Practical Electric Car

There is a type of cell known as Redox Flow or Vanadium Fuel Cell. A conventional battery has solid electrodes such as lead that participate in the chemical reaction and an electrolyte that serves as an ion transport medium. A redox flow cell by contrast has a solid ionic membrane that permits the exchange of ions but not electrons and two liquid electrolyte compartments. Carbon electrodes are used to connect electrically to the electrolyte but they do not participate in the chemical reaction.

The electrolyte consists of vanadium sulfate in different oxidation states. In the positive electrolyte vanadium has an oxidation state of V5+ when charged and V4+ when discharged, in the negative electrolyte vanadium has an oxidation state of V2+ when charged and V3+ when the cell is discharged.

There is a design by which a lot of these cells can easily be placed in series to obtain the required output voltage (1.6 volts per cell charged, 1.1 volts discharged).

The only limit to the capacity of the battery is the size of the electrolyte tanks. The power output is limited by the active area of the membrane. Because the active chemicals do not undergo a phase transition between liquid and solid as they do in lead acid cells the cell does not deteriorate with charge discharge cycles. The self discharge rate is also extremely low.

My idea is that these could be used in an electric car. And then you’d have an infrastructure where instead of plugging them in and charging them, when you’ve discharged the electrolytes you go to a recharge station and the spent electrolyte is drained from tanks and fresh electrolyte supplied. The spent electrolyte is then recharged in a large stationary cell at the station during power off-peak times.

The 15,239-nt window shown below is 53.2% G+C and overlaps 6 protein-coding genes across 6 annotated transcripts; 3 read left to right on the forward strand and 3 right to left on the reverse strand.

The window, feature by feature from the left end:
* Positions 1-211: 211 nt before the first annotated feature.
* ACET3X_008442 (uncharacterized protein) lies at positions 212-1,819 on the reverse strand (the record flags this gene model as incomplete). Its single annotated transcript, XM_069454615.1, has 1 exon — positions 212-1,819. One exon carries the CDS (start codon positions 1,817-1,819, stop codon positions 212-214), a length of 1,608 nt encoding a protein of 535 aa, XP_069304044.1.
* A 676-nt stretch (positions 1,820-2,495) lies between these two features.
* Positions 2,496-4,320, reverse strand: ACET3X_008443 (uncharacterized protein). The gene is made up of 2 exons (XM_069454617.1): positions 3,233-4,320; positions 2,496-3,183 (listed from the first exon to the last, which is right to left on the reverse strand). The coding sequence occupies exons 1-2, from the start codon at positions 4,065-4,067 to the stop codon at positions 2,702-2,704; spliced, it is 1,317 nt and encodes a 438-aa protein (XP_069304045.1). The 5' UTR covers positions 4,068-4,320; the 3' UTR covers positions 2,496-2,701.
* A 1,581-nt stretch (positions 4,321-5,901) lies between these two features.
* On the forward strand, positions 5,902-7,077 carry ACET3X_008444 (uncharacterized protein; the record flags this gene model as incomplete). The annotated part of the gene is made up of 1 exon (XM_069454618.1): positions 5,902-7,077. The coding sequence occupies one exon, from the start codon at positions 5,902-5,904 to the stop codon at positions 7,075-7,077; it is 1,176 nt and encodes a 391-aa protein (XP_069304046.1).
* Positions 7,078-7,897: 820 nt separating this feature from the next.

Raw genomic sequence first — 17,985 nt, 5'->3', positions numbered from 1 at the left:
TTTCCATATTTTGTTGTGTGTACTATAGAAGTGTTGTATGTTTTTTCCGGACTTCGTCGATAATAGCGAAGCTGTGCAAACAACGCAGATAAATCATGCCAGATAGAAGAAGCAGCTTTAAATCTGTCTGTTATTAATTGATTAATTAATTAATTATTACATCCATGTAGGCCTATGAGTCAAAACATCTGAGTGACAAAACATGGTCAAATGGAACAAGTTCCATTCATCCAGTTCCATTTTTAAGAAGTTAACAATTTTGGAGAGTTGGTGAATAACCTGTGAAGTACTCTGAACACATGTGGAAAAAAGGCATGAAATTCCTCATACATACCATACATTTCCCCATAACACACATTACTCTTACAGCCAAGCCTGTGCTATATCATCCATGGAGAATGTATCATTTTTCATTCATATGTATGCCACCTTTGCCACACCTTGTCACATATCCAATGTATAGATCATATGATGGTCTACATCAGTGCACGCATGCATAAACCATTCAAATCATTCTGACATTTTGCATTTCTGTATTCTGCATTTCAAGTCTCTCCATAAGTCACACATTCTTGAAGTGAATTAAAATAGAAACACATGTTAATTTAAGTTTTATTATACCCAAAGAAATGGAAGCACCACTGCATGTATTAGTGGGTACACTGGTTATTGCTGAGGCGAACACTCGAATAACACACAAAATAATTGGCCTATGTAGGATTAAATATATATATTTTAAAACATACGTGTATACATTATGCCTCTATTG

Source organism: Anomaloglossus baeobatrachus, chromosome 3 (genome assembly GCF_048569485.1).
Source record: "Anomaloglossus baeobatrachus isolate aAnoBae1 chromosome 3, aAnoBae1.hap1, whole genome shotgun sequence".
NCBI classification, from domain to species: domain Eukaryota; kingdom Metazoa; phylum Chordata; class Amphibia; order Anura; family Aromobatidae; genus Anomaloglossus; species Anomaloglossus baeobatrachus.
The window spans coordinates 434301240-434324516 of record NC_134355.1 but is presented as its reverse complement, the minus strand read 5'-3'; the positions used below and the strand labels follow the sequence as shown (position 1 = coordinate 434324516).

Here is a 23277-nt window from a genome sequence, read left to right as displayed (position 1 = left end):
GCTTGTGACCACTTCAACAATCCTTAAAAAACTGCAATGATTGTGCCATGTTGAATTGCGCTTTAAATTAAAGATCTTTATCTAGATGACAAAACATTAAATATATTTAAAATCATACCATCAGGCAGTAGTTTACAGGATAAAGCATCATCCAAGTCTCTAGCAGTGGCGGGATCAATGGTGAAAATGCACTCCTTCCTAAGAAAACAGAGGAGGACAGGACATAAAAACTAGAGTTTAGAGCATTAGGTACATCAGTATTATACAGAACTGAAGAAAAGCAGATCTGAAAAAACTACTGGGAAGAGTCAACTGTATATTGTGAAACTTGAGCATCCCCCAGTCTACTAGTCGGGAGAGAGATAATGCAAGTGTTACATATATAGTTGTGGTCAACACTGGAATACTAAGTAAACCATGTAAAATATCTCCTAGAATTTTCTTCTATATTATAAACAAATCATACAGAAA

At the risk of a slightly more complex filling system (because it also has to accommodate draining and keep the positive electrolyte separate from the negative), you can have the convenience of a gasoline car but powered by electricity, and the exchangeable electrolyte system would allow charging to occur during off-peak hours regardless of when you actually refill the vehicle.

I do not know the energy density or power density of this type of battery and as a result I do not know if size and weight limitations would render it impractical for vehicle propulsion. Nearly all the information I can find is intended for stationary applications such as power load leveling where size and weight are not important considerations.

I also do not know how dangerous vanadium sulfate salts would be if released in an automotive accident. I’d love to here from someone knowledgeable on these issues that could supply this data.

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